Last night, the Food Network's "Sugar Impossible" challenge involved making a four-foot-tall sculpture illustrating a science-fiction theme out of pure sugar. And it had to have moving parts. Sugar robots, aliens and weird mutants competed for a $10,000 prize.
What makes for good science fiction? How can we create speculative works that are moving and stand tall in our imaginations? These are deep, enduring questions — and the Food Network's sugar contest helped to answer them.
Here's what the contestants came up with:
The tension was as thick as corn syrup: "This is a sugar nightmare!" "The pastry gods are angry with me today. I'm in Hell."
The best lines of the episode came from one of the judges: Carol Pinchefsky, the contest editor of the Magazine of Fantasy and Science Fiction, who at one point expressed sympathy for one contestant's setbacks, but then opined that his entry "looks like a Venetian mask and a scorpion had a baby. A very ugly baby." More importantly, she broke it down for us: "Science fiction is about writing with both sides of your brain." And she said that the star-dragon with its wee galaxy, on top of the industrial setting did not strike her as sufficiently science-fictional — the planets were just thrown in to add a science-fiction veneer to an otherwise non-science fiction piece.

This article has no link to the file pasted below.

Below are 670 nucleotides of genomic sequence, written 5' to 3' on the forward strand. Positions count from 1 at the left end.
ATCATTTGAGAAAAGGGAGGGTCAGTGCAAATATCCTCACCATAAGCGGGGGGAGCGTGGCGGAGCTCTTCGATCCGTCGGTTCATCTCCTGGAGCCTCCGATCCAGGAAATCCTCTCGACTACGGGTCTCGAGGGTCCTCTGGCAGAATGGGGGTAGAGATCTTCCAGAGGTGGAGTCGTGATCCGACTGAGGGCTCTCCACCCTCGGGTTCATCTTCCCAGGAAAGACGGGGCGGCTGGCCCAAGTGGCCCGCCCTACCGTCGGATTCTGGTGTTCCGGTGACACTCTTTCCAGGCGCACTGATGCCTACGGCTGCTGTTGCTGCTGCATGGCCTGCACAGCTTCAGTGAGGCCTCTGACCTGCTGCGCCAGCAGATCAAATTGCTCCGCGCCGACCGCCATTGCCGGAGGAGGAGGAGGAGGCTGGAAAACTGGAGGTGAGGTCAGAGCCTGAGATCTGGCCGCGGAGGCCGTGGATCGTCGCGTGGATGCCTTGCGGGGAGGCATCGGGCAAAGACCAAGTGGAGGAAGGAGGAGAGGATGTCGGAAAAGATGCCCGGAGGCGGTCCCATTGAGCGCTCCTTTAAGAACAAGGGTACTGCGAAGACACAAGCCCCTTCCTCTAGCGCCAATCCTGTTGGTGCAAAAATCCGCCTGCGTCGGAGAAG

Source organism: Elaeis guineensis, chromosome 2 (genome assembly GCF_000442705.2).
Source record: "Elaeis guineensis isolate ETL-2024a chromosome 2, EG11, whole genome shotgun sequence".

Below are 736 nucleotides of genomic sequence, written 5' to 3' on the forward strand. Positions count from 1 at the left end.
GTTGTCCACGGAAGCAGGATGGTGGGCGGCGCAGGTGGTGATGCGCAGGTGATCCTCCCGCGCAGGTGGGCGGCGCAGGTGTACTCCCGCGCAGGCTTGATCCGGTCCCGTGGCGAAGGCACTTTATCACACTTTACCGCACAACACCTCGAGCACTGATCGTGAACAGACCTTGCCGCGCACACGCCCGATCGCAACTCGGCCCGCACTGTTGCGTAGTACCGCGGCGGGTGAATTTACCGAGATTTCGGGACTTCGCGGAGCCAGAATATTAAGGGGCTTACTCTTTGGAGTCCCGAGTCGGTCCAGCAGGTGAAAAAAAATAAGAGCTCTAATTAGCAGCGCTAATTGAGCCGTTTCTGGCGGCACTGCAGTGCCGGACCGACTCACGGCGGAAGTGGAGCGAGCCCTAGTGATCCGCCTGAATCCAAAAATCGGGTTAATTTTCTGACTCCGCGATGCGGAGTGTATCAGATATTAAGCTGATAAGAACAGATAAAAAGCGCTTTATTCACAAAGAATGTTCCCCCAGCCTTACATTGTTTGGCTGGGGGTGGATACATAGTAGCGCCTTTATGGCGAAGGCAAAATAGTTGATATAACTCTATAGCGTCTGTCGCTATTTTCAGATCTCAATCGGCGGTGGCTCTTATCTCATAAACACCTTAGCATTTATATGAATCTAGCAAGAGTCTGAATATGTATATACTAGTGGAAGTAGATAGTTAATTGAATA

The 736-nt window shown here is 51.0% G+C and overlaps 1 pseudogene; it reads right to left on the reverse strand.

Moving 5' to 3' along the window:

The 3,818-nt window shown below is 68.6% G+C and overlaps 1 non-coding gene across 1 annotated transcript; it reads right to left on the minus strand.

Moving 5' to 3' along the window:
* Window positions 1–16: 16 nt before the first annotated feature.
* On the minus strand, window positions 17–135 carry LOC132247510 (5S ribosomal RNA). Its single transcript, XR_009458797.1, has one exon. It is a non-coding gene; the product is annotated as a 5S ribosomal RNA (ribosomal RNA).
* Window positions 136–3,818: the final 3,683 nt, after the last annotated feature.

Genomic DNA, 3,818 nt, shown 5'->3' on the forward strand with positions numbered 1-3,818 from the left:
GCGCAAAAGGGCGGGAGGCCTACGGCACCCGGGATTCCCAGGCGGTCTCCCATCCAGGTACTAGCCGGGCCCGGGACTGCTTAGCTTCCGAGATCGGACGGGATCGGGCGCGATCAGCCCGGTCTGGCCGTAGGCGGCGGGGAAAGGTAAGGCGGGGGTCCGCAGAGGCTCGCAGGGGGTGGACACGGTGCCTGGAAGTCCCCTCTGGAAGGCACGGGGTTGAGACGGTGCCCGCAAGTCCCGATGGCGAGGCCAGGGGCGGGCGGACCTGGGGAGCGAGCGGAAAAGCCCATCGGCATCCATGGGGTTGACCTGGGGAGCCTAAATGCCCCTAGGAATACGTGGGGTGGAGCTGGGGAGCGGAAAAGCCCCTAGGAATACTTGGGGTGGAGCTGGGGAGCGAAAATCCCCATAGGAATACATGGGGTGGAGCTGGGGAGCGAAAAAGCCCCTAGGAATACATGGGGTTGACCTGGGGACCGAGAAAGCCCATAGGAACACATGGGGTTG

And the transluscent,
bat'leth knife-waving monster featured above won the $10,000 first prize, as well it should. Sweet!